Table 1 shows the length of time spent on recruiting peer mentors, numbers of individuals who expressed an interest in becoming a peer mentor, numbers of individuals trained, the number who subsequently disengaged from the study, and the final number of peer mentors who volunteered and were allocated participants. There is a large difference in the number of people who expressed an interest in becoming a peer mentor and those that were trained; individuals decided whether or not they wanted to join a training session after receiving an information sheet about what the volunteering entailed and learning where they would need to travel to when visiting participants. Feedback from peer mentors suggests that disengagement was due in part to the length of time between training and beginning work. This was due to the time needed to obtain research management and governance approvals for the peer mentors, and for the randomisation of the practices and the start of interventions. Disengagement was also due in part to the distance peer mentors would need to travel to support participants.
Each peer mentor in the trial mentored a mean of three participants (range, 1-13) in London, and a mean of three participants (range, 1-5) in Nottinghamshire/Derbyshire. Overall, both sites therefore fell short of the target of four to five participants per peer mentor. All participants, regardless of their peer mentor support, received the initial exercise training session and a booklet with tailored exercise instructions. Not all participants received a peer mentor because of the difficulties recruiting them. In London 123 (53%) participants and in Nottinghamshire/Derbyshire 21 (12%) participants had a peer mentor. Despite using the same recruitment methods, recruitment difficulties were greater in Nottinghamshire/Derbyshire. This may have been because the trial was competing with existing peer mentor physical activity programmes for older people in Nottinghamshire/Derbyshire. Due to the difficulty recruiting sufficient peer mentors for each participant, we debated using either Postural Stability Instructors (PSIs), already working on and familiar with the study, or volunteers aged < 50 years, who would be trained in the delivery of the home based programme. The Trial Steering Committee advised to keep the intervention true to usual practice in the NHS, that is, one instruction session plus a manual of exercises. Therefore, where there were insufficient peer mentors for all participants, they were not supplemented by an alternative person and some participants had no peer mentor support at all.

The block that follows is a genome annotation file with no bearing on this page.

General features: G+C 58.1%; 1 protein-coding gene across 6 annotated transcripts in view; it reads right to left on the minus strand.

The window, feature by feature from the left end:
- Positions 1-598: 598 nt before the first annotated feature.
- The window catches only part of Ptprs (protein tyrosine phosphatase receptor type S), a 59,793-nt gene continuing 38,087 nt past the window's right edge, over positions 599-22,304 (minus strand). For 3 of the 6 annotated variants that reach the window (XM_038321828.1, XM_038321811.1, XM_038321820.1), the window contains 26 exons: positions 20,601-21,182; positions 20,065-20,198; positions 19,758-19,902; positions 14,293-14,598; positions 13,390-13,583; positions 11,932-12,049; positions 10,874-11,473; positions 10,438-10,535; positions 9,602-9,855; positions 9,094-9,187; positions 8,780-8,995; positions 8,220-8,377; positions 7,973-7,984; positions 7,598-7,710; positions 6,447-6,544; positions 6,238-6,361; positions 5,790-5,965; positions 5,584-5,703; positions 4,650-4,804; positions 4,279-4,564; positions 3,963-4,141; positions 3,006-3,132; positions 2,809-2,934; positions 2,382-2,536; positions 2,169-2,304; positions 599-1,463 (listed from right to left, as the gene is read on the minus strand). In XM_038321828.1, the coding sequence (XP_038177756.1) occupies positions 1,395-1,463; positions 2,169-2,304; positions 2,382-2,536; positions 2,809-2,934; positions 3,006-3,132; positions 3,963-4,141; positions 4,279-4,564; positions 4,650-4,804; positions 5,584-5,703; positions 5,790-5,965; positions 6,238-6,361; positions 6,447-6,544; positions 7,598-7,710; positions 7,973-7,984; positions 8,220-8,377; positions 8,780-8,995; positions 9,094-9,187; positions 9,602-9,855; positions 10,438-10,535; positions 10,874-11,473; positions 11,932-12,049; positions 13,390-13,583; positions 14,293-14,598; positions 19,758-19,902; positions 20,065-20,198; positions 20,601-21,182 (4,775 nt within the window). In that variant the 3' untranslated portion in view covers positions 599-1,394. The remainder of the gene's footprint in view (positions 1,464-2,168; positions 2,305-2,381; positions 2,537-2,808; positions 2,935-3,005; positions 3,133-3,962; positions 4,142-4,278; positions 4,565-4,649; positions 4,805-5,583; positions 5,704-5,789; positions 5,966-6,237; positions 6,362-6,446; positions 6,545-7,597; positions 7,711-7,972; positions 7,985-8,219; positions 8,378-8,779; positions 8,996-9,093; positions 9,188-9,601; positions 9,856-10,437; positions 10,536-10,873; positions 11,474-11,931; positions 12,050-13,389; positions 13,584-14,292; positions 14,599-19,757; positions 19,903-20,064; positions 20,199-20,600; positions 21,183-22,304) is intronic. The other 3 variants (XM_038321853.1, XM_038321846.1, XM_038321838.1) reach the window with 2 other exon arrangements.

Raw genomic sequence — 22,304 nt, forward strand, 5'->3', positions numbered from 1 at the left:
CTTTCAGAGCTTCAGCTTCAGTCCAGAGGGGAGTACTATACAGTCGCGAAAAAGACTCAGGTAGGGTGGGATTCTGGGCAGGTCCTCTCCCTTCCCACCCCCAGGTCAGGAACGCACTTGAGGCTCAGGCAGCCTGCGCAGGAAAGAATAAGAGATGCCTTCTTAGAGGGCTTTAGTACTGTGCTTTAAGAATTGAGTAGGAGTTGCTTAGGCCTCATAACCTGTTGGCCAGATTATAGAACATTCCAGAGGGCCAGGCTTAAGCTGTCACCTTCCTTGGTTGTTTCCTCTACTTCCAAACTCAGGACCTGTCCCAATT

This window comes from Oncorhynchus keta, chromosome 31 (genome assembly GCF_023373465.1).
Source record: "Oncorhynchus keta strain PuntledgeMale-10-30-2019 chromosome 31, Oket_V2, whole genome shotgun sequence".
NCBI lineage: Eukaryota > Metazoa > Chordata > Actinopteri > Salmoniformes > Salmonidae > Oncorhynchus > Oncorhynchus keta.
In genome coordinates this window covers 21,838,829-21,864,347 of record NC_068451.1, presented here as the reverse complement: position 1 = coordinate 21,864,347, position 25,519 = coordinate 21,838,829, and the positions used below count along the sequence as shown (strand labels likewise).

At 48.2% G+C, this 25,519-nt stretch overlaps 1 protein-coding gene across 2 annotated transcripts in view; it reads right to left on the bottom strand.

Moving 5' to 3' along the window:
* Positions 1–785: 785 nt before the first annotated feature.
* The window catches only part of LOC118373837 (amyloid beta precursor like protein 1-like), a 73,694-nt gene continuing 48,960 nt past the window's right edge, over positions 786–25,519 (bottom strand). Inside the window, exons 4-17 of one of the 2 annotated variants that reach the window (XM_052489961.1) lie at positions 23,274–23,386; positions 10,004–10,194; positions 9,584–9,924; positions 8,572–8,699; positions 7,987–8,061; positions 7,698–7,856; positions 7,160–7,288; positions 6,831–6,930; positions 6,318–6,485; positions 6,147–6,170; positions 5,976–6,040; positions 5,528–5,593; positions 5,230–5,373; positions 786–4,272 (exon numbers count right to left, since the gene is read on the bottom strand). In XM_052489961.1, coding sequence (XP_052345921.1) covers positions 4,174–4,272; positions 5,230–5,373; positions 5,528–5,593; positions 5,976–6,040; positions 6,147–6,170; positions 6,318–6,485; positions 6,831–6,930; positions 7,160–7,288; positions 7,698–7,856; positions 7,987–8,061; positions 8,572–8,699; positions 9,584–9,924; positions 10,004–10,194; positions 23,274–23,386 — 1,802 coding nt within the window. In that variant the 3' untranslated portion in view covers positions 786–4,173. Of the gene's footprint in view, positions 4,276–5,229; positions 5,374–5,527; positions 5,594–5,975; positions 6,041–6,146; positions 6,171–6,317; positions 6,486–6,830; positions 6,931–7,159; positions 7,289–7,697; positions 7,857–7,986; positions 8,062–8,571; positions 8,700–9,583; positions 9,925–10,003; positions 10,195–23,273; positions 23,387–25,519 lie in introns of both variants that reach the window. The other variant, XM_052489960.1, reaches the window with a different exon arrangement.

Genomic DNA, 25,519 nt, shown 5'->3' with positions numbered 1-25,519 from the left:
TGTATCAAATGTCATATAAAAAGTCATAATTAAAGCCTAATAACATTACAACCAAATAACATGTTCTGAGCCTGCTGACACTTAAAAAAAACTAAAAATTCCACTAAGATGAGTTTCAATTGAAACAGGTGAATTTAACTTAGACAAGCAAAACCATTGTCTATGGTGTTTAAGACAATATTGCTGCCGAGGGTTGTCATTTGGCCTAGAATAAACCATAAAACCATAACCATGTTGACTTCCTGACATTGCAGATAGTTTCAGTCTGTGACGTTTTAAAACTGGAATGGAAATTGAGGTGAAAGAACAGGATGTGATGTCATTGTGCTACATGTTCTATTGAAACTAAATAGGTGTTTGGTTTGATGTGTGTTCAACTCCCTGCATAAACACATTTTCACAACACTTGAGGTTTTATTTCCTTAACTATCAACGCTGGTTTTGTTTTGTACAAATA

In another attempt to increase the number of peer mentors and encourage them to support more participants, the number of their supportive contacts with participants was reduced. Initially peer mentors were scheduled to visit participants in their home on four occasions and telephone them 12 times during the 24-week intervention. This was reduced to two visits and eight telephone calls. Over both sites, the number of home visits ranged from zero to five (mean two), and the number of telephone call contacts ranged from zero to 18 (mean six). Modification of the number of contacts did not increase peer mentor recruitment or their case load.
Falls management exercise programme (FaME)